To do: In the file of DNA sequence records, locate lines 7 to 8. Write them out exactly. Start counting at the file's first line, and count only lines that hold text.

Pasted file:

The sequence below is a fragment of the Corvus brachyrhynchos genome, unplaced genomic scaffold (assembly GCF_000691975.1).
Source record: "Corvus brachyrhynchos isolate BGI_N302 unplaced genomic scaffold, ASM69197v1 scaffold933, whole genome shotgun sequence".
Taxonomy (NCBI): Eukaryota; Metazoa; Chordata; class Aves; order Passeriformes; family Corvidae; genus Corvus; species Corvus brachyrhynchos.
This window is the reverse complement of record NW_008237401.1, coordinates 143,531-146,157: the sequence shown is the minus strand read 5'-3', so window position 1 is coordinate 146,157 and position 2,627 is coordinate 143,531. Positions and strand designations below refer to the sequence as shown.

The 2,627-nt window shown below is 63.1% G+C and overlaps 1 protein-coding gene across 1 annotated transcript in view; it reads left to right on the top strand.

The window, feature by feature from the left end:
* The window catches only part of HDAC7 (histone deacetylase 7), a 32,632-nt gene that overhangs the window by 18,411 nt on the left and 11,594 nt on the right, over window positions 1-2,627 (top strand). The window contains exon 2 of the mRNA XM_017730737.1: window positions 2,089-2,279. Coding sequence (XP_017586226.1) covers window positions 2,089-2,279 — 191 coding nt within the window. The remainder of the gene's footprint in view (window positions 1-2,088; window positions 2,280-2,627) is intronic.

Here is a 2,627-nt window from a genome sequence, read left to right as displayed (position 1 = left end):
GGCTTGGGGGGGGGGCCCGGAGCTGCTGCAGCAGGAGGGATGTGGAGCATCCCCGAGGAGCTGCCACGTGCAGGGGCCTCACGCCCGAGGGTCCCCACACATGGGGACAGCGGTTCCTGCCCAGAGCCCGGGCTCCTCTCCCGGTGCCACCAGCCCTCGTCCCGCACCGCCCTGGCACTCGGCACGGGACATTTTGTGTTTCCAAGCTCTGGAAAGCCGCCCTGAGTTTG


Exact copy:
* The window catches only part of HDAC7 (histone deacetylase 7), a 32,632-nt gene that overhangs the window by 18,411 nt on the left and 11,594 nt on the right, over window positions 1-2,627 (top strand). The window contains exon 2 of the mRNA XM_017730737.1: window positions 2,089-2,279. Coding sequence (XP_017586226.1) covers window positions 2,089-2,279 — 191 coding nt within the window. The remainder of the gene's footprint in view (window positions 1-2,088; window positions 2,280-2,627) is intronic.

Here is a 2,627-nt window from a genome sequence, read left to right as displayed (position 1 = left end):